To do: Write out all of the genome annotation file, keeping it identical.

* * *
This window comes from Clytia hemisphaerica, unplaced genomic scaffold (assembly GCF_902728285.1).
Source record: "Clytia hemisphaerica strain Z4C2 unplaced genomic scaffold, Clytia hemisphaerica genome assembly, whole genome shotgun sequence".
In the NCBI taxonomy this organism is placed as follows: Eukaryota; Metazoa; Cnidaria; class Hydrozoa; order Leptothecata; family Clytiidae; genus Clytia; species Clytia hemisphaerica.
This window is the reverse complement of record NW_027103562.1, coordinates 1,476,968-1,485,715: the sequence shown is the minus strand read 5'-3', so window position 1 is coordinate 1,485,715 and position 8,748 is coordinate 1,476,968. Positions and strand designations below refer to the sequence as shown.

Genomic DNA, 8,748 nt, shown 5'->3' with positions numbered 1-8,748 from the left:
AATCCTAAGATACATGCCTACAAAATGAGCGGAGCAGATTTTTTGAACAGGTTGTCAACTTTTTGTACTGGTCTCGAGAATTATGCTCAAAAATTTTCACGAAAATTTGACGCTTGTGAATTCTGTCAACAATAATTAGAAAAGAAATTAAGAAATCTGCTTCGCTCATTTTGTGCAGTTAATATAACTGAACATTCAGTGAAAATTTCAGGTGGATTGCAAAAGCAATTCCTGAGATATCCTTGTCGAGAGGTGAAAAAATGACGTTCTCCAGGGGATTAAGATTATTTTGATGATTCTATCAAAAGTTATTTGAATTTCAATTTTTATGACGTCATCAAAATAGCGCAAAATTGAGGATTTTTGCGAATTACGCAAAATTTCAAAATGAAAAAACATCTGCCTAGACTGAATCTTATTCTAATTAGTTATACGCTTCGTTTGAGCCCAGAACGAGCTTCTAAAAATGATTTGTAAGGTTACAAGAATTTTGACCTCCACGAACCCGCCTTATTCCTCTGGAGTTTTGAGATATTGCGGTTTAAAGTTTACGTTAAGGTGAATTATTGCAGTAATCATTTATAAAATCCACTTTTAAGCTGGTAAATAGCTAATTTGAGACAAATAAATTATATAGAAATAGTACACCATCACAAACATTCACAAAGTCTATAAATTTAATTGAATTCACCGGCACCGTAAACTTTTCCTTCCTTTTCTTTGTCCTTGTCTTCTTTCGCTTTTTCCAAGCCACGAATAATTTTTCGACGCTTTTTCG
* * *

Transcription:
This window comes from Clytia hemisphaerica, unplaced genomic scaffold (assembly GCF_902728285.1).
Source record: "Clytia hemisphaerica strain Z4C2 unplaced genomic scaffold, Clytia hemisphaerica genome assembly, whole genome shotgun sequence".
In the NCBI taxonomy this organism is placed as follows: Eukaryota; Metazoa; Cnidaria; class Hydrozoa; order Leptothecata; family Clytiidae; genus Clytia; species Clytia hemisphaerica.
This window is the reverse complement of record NW_027103562.1, coordinates 1,476,968-1,485,715: the sequence shown is the minus strand read 5'-3', so window position 1 is coordinate 1,485,715 and position 8,748 is coordinate 1,476,968. Positions and strand designations below refer to the sequence as shown.

Genomic DNA, 8,748 nt, shown 5'->3' with positions numbered 1-8,748 from the left:
AATCCTAAGATACATGCCTACAAAATGAGCGGAGCAGATTTTTTGAACAGGTTGTCAACTTTTTGTACTGGTCTCGAGAATTATGCTCAAAAATTTTCACGAAAATTTGACGCTTGTGAATTCTGTCAACAATAATTAGAAAAGAAATTAAGAAATCTGCTTCGCTCATTTTGTGCAGTTAATATAACTGAACATTCAGTGAAAATTTCAGGTGGATTGCAAAAGCAATTCCTGAGATATCCTTGTCGAGAGGTGAAAAAATGACGTTCTCCAGGGGATTAAGATTATTTTGATGATTCTATCAAAAGTTATTTGAATTTCAATTTTTATGACGTCATCAAAATAGCGCAAAATTGAGGATTTTTGCGAATTACGCAAAATTTCAAAATGAAAAAACATCTGCCTAGACTGAATCTTATTCTAATTAGTTATACGCTTCGTTTGAGCCCAGAACGAGCTTCTAAAAATGATTTGTAAGGTTACAAGAATTTTGACCTCCACGAACCCGCCTTATTCCTCTGGAGTTTTGAGATATTGCGGTTTAAAGTTTACGTTAAGGTGAATTATTGCAGTAATCATTTATAAAATCCACTTTTAAGCTGGTAAATAGCTAATTTGAGACAAATAAATTATATAGAAATAGTACACCATCACAAACATTCACAAAGTCTATAAATTTAATTGAATTCACCGGCACCGTAAACTTTTCCTTCCTTTTCTTTGTCCTTGTCTTCTTTCGCTTTTTCCAAGCCACGAATAATTTTTCGACGCTTTTTCG